IN 1953, JAMES Watson and Francis Crick were co-originators in the discovery of the double helix structure of DNA (deoxyribonucleic acid). This discovery marked a milestone in scientific progress that has given rise to research into the function, structure and control of our genetic material. DNA is the macromolecule that allows our genes to create proteins and control chemical processes within the human body.
The discovery of the ‘ACTG’ DNA bases, and since then the discovery of introns and exons, promotor regions, insertion elements, 5’ and 3’ ends, enhancer sequences and the understanding of many other functional and structural components of DNA have contributed to the understanding of our genetic makeup. However, the mechanism in which our long, string-like DNA structures, or chromosomes, encode a biological ageing clock within us was a more recent discovery.
The method by which our chromosomes can be replicated completely during cell division without degradation was a question scientists were pondering for a long time. In 2009, the Nobel Prize in Physiology or Medicine was awarded to Elizabeth H Blackburn, Carol W Greider and Jack W Szostak for the discovery of “how chromosomes are protected by telomeres and enzyme telomerase”. Telomeres are repeated nucleotide sequences found at the ends of chromosomal DNA. During cell division, the two complementary strands of DNA separate, with each strand using leading and lagging replication, with the lagging strand elongating continuously u s i n g o n l y o n e primer (a short strand of DNA). However, the lagging strand requires smaller fragments and multiple primers in order to produce a complementary strand due to the direction of replication. It is this lagging strand that falls short each round of cell division. Even if a primer were built at the very end of the chromosome, it would still not be complete.
Therefore, chromosomes would progressively shorten during each replication cycle. However, the three Laureates of the Nobel Prize in 2009 discovered how some of our cells combat this degradation: telomeres and the enzyme that forms them – telomerase. As early as the 1930s, scientists had discovered that the structures at the end of chromosome DNA (telomeres) prevented the chromosomes from attaching to each other, and therefore held a protective role. When the ends of the lagging strand shortens, telomerase recognises the tip of an existing repeat sequence (telomere). Using an RNA template within the enzyme, the template strand is lengthened by adding additional repeats – the telomere returns around its original length. When telomerase lengthens the original template strand, it allows additional lagging strand replication by DNA Polymerase I. So, the actual lengthening of the new strand is not done by telomerase. Telomerase just provides more template.
It was discovered that if these telomeres are shortened, cells age. Conversely, if telomerase activity is high and telomere length maintained , cell death is delayed. However, this may not prove the answer to a longer life; somatic cells (all cells apart from stem and sex cells) do not express telomerase. In these cells, telomeres do not maintain their length throughout DNA replication, hence why our cells inevitably die, whereas cancer cells are considered to have an eternal life and have high telomerase activity.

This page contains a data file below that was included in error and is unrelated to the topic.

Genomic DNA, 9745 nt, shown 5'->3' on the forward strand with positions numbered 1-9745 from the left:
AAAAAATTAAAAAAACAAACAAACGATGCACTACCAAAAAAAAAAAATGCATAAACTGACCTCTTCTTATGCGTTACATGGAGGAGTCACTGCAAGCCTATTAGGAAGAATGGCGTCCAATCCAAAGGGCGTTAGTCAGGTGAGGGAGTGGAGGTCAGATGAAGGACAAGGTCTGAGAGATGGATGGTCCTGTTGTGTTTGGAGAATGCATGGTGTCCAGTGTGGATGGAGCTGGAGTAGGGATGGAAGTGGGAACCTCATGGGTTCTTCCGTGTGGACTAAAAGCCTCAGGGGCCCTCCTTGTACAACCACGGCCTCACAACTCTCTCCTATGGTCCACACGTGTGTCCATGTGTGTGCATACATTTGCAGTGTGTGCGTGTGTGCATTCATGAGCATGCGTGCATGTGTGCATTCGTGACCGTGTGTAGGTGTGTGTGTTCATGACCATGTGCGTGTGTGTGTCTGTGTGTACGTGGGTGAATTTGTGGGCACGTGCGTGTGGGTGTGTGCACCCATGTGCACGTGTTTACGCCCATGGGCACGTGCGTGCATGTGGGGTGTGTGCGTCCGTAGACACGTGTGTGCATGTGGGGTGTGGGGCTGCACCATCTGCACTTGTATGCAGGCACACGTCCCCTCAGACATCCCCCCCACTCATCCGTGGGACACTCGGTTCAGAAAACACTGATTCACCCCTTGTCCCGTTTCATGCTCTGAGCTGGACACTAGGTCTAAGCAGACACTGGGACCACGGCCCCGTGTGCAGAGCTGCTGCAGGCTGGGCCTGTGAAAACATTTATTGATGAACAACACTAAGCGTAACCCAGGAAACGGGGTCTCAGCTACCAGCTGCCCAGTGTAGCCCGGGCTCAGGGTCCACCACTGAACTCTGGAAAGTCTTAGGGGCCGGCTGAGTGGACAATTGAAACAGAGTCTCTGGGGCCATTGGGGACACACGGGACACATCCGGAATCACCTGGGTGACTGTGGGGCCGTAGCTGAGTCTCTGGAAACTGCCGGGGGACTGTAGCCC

Telomeres have two roles: they prevent chromosome shortening by protecting the ends from being used in ‘repair’ which would lead to chromosome fusions and genome instability, and they act as a damage sensor and trigger senescence if there are any problems. In bacteria, the answer to this problem is simple. Bacterial organisms contain a circular, single structure of DNA . Their replication occurs from a single point, called bidirectional replication. Adenoviruses do not use primers. Instead, they use terminal proteins that bind to the DNA and provides a ligand to prime the synthesis of a new strand of DNA (replication). As higher organisms, such as some human cells, use telomeres, they also require telomerase , which is a reverse transcriptase (an enzyme used to produce a complementary DNA molecule from an RNA molecule).
Without telomerase, the telomeres shrink and once completely gone, the cells die via senescence or proliferation arrest, which explains the inevitable death of our cells. The number of times a human cell, from a newborn baby, can divide on a static medium is around 50, person who is 100 years of age has cells able to divide around 10 times and cells from a newly formed embryo could divide 100+ times. Once this number has been reached, the cell can no longer replicate, thus provoking the onset of age
-related factors. The mechanism of controlling telomere length is impressive. Artificial lengthening, or shortening of telomeres in yeast, showed that the organism has homeostasis between telomere lengths as the cells prefer maintain uniform length. The way in which cells measure their telomeres is via a protein called Rap1; when modified, Rap1, which binds to normal DNA, was added and the cells thought the telomeres were longer than they were so they destroyed their ends. This shows that the presence of Rap1 dictates the length of the telomeres. Although the role of telomerase on slowing telomere shrinkage has been discovered, environmental stress and genetic defects can speed it up. However, many studies within this field are not peer reviewed, which makes research in this area questionable.
It seems telomere shortening could be the reason for ageing and decreased healthspan- not just individual cells but the organism as a whole. However, research in this field has shown ageing to be extremely complex and to depend on several factors – telomeres being one of them. Research in this area remains intense.